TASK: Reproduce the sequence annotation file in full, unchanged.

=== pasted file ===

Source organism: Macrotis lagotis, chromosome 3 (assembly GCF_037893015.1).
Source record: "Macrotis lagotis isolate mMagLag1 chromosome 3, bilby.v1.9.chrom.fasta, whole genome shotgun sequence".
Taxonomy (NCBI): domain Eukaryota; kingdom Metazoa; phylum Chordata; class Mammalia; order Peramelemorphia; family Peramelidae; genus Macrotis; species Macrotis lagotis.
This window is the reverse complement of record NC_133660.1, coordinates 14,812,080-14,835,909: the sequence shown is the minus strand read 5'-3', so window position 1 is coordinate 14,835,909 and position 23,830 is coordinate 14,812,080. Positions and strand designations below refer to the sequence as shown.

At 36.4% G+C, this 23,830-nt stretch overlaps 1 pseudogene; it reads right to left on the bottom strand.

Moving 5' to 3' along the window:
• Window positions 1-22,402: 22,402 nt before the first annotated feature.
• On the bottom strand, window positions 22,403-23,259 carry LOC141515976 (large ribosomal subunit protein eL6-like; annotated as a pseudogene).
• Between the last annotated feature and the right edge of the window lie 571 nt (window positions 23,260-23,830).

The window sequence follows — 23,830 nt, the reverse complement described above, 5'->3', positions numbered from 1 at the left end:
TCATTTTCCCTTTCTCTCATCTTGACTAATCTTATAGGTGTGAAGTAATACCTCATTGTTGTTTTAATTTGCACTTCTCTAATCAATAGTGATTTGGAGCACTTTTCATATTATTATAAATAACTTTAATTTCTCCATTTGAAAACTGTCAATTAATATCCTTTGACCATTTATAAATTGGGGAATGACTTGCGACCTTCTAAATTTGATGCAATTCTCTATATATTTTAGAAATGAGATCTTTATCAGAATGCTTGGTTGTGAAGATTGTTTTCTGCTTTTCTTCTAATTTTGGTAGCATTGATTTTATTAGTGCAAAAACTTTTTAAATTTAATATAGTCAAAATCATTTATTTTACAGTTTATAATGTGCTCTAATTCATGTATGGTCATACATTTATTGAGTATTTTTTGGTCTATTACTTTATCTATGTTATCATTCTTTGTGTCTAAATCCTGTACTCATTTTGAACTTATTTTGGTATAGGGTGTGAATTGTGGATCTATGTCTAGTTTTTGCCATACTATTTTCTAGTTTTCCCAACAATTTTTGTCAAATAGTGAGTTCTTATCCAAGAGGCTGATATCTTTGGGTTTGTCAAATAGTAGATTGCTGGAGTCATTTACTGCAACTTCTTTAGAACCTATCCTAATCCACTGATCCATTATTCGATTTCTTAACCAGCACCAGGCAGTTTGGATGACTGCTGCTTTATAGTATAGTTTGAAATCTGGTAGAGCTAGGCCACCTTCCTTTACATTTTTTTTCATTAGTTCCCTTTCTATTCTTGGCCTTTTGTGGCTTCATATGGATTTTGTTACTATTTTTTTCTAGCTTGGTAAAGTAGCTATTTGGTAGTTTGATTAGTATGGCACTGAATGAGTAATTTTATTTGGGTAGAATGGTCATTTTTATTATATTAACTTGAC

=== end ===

Source organism: Macrotis lagotis, chromosome 3 (assembly GCF_037893015.1).
Source record: "Macrotis lagotis isolate mMagLag1 chromosome 3, bilby.v1.9.chrom.fasta, whole genome shotgun sequence".
Taxonomy (NCBI): domain Eukaryota; kingdom Metazoa; phylum Chordata; class Mammalia; order Peramelemorphia; family Peramelidae; genus Macrotis; species Macrotis lagotis.
This window is the reverse complement of record NC_133660.1, coordinates 14,812,080-14,835,909: the sequence shown is the minus strand read 5'-3', so window position 1 is coordinate 14,835,909 and position 23,830 is coordinate 14,812,080. Positions and strand designations below refer to the sequence as shown.

At 36.4% G+C, this 23,830-nt stretch overlaps 1 pseudogene; it reads right to left on the bottom strand.

Moving 5' to 3' along the window:
• Window positions 1-22,402: 22,402 nt before the first annotated feature.
• On the bottom strand, window positions 22,403-23,259 carry LOC141515976 (large ribosomal subunit protein eL6-like; annotated as a pseudogene).
• Between the last annotated feature and the right edge of the window lie 571 nt (window positions 23,260-23,830).

The window sequence follows — 23,830 nt, the reverse complement described above, 5'->3', positions numbered from 1 at the left end:
TCATTTTCCCTTTCTCTCATCTTGACTAATCTTATAGGTGTGAAGTAATACCTCATTGTTGTTTTAATTTGCACTTCTCTAATCAATAGTGATTTGGAGCACTTTTCATATTATTATAAATAACTTTAATTTCTCCATTTGAAAACTGTCAATTAATATCCTTTGACCATTTATAAATTGGGGAATGACTTGCGACCTTCTAAATTTGATGCAATTCTCTATATATTTTAGAAATGAGATCTTTATCAGAATGCTTGGTTGTGAAGATTGTTTTCTGCTTTTCTTCTAATTTTGGTAGCATTGATTTTATTAGTGCAAAAACTTTTTAAATTTAATATAGTCAAAATCATTTATTTTACAGTTTATAATGTGCTCTAATTCATGTATGGTCATACATTTATTGAGTATTTTTTGGTCTATTACTTTATCTATGTTATCATTCTTTGTGTCTAAATCCTGTACTCATTTTGAACTTATTTTGGTATAGGGTGTGAATTGTGGATCTATGTCTAGTTTTTGCCATACTATTTTCTAGTTTTCCCAACAATTTTTGTCAAATAGTGAGTTCTTATCCAAGAGGCTGATATCTTTGGGTTTGTCAAATAGTAGATTGCTGGAGTCATTTACTGCAACTTCTTTAGAACCTATCCTAATCCACTGATCCATTATTCGATTTCTTAACCAGCACCAGGCAGTTTGGATGACTGCTGCTTTATAGTATAGTTTGAAATCTGGTAGAGCTAGGCCACCTTCCTTTACATTTTTTTTCATTAGTTCCCTTTCTATTCTTGGCCTTTTGTGGCTTCATATGGATTTTGTTACTATTTTTTTCTAGCTTGGTAAAGTAGCTATTTGGTAGTTTGATTAGTATGGCACTGAATGAGTAATTTTATTTGGGTAGAATGGTCATTTTTATTATATTAACTTGAC